My 5 star rating of this book really reflects my feelings on how I think Davies masterfully wrapped up the Deptford trilogy than it does an individual rating for this volume itself (don’t get me wrong, it’s great, but I think [b:Fifth Business|76896|Fifth Business|Robertson Davies|http://d.gr-assets.com/books/1170899762s/76896.jpg|603433] is the strongest, and best, volume in the trilogy). I guess I’d say that the individual books themselves range from around 3.5 to 4.5 stars, but the series overall is a five star read. As with all of the Deptford books _World of Wonders_ is a personal memoir that gives us further insight, from yet another angle, into the lives and motivations of the characters we met in earlier volumes, most of whom hailed from the small Ontario town of Deptford. The ‘problems’ of the memoir style itself (the inescapable desire to make oneself into the hero, the inability to really understand the motivations and actions of others from one's limited point of view, the unreliability of looking back onto the past from the vantage of the present) are perhaps brought even more to the fore in this volume than they were in the others as we sit back and listen to the harrowing tale of the life of the mysterious magus Magnus Eisengrim, Paul Dempster.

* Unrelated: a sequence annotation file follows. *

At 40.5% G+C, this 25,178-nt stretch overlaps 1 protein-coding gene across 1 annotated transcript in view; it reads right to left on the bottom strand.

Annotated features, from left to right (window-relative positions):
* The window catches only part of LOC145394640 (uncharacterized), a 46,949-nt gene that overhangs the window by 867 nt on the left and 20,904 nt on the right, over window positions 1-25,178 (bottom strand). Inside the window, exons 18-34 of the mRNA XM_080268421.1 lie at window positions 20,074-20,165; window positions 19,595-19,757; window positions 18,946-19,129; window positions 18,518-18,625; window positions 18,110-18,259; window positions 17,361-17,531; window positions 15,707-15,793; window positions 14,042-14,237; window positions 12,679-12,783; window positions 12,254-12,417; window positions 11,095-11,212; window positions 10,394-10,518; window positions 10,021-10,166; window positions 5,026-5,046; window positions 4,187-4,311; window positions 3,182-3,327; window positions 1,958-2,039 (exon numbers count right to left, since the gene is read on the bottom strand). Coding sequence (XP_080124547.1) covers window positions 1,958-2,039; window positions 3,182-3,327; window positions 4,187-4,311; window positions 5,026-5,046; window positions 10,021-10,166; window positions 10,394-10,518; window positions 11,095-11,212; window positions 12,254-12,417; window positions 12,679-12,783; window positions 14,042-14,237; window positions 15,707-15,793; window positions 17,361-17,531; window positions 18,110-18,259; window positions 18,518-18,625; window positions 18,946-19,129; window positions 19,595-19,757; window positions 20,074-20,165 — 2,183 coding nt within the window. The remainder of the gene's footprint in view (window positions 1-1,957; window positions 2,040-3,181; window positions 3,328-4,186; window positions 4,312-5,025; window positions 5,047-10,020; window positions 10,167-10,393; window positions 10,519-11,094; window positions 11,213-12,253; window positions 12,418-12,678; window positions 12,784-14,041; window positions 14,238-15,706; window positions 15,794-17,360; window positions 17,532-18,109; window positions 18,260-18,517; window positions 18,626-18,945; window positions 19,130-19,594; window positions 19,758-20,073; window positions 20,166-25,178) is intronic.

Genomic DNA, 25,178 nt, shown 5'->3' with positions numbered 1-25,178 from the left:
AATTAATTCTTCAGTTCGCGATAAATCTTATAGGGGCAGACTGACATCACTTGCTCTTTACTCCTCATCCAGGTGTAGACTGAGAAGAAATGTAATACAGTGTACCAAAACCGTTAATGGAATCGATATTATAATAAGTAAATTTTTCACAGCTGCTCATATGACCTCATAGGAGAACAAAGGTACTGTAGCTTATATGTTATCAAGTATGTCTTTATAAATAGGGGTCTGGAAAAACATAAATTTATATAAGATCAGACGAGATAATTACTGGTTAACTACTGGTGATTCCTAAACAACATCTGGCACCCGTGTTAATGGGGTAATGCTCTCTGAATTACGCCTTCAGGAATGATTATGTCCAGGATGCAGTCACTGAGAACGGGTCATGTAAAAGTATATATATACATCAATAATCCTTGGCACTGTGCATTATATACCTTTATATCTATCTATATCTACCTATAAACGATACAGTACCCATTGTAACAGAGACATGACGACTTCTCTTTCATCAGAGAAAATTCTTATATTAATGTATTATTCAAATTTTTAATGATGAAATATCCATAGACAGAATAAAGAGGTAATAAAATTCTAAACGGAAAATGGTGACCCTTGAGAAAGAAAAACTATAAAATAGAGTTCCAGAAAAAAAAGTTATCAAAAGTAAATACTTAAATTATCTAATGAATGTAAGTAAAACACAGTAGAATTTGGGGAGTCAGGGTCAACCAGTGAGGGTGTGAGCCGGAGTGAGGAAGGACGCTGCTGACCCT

Magnus, along with our old friends Dunstan Ramsay and Leisl Vitzliputzli, is in the midst of starring in a film in which he is portraying the legendary conjurer Jean Eugène Robert-Houdin. During the course of filming, and in a completely characteristic attempt to demonstrate his own personal greatness and provide a ‘sub-text’ to the film, Eisengrim decides to reveal to his friends and the filmmaker’s entourage the details of his life that led to his becoming, in his own words, the greatest conjurer that has ever lived. It is certainly not a story that bears any resemblance to the romantic ‘biography’ fashioned by Ramsay as a piece of propaganda for Eisengrim’s Soiree of Illusions. What we are instead presented with is a tale of abuse, loneliness, and fortitude as we see young Paul Dempster kidnapped from his awful home in Deptford only to have it replaced by an awful purgatory in the travelling carnival Wanless' World of Wonders.